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'Weekday Effect' Not a Risk Factor for Death from Elective Surgery: Study

by Sheela Philomena on October 18, 2016 at 2:23 PM
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'Weekday Effect' Not a Risk Factor for Death from Elective Surgery: Study

In Ontario, the day of the week the elective surgery is performed does not affect a patient's risk of death, according to a new study published in CMAJ (Canadian Medical Association Journal).

"While previous studies have shown a higher risk of mortality in patients having elective surgery Friday rather than earlier in the week, our data indicate that's not the case in Ontario," says Dr. Chris Vinden, the study's senior author, an adjunct scientist at the Institute for Clinical Evaluative Sciences (ICES) and an associate professor of surgery at Western University's Schulich School of Medicine and Dentistry.

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The study examined all adult patients who underwent 1 of 12 elective daytime surgical procedures during a 10-year period from 2002 to 2012. The researchers included 402,899 procedures performed by 1691 different surgeons and found no difference in 30-day mortality between procedures performed on Fridays and those performed on Mondays.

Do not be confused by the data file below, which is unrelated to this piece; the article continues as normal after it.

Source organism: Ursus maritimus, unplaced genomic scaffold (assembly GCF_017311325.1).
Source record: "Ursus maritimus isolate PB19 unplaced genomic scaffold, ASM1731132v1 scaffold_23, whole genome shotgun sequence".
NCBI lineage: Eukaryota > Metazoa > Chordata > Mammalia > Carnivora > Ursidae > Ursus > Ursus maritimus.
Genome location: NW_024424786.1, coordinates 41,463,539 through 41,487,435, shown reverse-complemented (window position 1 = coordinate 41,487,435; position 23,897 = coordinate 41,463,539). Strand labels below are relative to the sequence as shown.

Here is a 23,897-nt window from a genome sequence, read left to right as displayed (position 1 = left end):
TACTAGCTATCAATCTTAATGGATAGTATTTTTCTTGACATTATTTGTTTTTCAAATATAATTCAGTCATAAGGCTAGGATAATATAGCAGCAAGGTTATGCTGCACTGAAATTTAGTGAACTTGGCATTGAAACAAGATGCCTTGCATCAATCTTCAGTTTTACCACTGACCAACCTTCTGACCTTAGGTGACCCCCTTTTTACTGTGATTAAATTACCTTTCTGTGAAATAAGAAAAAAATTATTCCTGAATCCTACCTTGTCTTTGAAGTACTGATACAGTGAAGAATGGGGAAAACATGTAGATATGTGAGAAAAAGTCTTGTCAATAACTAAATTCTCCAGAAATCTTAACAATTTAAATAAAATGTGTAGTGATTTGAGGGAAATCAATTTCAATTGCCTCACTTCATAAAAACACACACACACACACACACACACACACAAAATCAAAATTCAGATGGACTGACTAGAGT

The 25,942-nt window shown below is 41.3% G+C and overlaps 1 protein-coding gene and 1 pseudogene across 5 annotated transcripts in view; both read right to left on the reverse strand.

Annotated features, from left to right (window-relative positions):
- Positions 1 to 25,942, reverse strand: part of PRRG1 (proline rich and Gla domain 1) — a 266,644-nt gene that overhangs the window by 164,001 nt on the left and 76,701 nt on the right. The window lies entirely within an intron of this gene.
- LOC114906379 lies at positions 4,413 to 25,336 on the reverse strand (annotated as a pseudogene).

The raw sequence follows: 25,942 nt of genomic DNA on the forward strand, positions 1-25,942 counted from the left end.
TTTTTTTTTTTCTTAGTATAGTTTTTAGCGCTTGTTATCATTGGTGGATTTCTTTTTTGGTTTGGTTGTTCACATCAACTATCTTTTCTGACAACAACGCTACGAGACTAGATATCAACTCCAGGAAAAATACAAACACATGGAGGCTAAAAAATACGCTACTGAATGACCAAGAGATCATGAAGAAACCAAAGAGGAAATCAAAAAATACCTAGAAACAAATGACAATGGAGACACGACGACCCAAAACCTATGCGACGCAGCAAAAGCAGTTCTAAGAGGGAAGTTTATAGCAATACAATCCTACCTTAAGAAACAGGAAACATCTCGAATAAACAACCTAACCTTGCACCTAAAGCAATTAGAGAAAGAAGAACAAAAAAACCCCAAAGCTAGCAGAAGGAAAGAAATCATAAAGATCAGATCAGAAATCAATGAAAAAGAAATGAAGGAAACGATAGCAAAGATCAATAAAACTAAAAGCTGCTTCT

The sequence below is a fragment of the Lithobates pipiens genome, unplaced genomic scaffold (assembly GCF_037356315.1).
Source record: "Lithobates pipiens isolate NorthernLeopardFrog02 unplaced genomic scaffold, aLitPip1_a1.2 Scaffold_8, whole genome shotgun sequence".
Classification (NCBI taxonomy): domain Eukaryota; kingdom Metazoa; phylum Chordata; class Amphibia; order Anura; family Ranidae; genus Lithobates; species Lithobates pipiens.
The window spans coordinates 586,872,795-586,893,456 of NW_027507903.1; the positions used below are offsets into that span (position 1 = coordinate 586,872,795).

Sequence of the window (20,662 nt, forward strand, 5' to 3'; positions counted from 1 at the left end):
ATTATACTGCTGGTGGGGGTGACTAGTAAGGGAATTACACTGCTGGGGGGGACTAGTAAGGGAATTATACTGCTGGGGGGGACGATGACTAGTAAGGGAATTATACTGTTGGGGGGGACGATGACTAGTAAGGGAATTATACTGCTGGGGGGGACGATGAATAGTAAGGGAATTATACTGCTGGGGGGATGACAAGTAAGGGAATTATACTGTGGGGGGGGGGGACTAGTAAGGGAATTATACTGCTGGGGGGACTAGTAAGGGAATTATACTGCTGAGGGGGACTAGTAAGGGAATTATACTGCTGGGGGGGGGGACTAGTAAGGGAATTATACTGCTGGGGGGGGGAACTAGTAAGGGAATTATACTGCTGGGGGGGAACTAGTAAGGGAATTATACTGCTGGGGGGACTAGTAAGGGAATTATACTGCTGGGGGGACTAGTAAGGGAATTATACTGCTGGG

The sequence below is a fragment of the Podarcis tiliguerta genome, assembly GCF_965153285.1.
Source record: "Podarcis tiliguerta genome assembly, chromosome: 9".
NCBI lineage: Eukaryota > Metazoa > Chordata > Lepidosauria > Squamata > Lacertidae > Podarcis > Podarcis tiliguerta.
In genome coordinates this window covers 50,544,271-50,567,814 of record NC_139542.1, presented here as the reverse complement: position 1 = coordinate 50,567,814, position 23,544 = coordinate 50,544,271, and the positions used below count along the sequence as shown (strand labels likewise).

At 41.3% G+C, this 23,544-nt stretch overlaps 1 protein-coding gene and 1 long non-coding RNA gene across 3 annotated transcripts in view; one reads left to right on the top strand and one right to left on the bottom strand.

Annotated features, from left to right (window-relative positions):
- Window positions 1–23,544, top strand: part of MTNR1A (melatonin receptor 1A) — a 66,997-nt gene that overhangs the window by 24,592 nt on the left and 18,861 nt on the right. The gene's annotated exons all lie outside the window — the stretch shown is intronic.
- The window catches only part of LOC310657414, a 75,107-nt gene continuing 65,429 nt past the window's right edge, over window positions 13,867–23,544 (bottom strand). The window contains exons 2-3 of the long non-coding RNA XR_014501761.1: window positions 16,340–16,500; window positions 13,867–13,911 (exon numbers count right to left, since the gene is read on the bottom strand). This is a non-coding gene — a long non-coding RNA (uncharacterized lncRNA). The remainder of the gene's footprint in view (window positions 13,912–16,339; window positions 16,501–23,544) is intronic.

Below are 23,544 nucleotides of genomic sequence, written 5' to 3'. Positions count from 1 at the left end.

Procedures included elective surgeries on the esophagus, kidney, pancreas, colon and liver, hip and knee replacements, aortic valve replacements, and others.
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"Our data suggest that despite differences in surgeon experience, the risk of 30-day mortality after elective surgery was similar, regardless of which day of the week the procedure took place," says Dr. Luc Dubois, the study's lead author, assistant professor at the Schulich School of Medicine and Dentistry and a vascular surgeon at London Health Sciences Centre in London, Ont.

Surgeon experience varied substantially by day of the week, with those operating on Fridays having less experience than those operating on Tuesdays and Wednesdays. Most patients who underwent surgery on a Friday had postoperative care on the weekend.

The reasons for variation in mortality outcomes after elective surgery may be differences in postsurgical care, staffing levels, availability of diagnostic services, which are often reduced on weekends, and other factors.

The study was conducted by researchers from the Schulich School of Medicine and Dentistry, Western University, London, Ont. and ICES, Mount Sinai Hospital and the University of Toronto, Toronto, Ont.

Source: Eurekalert
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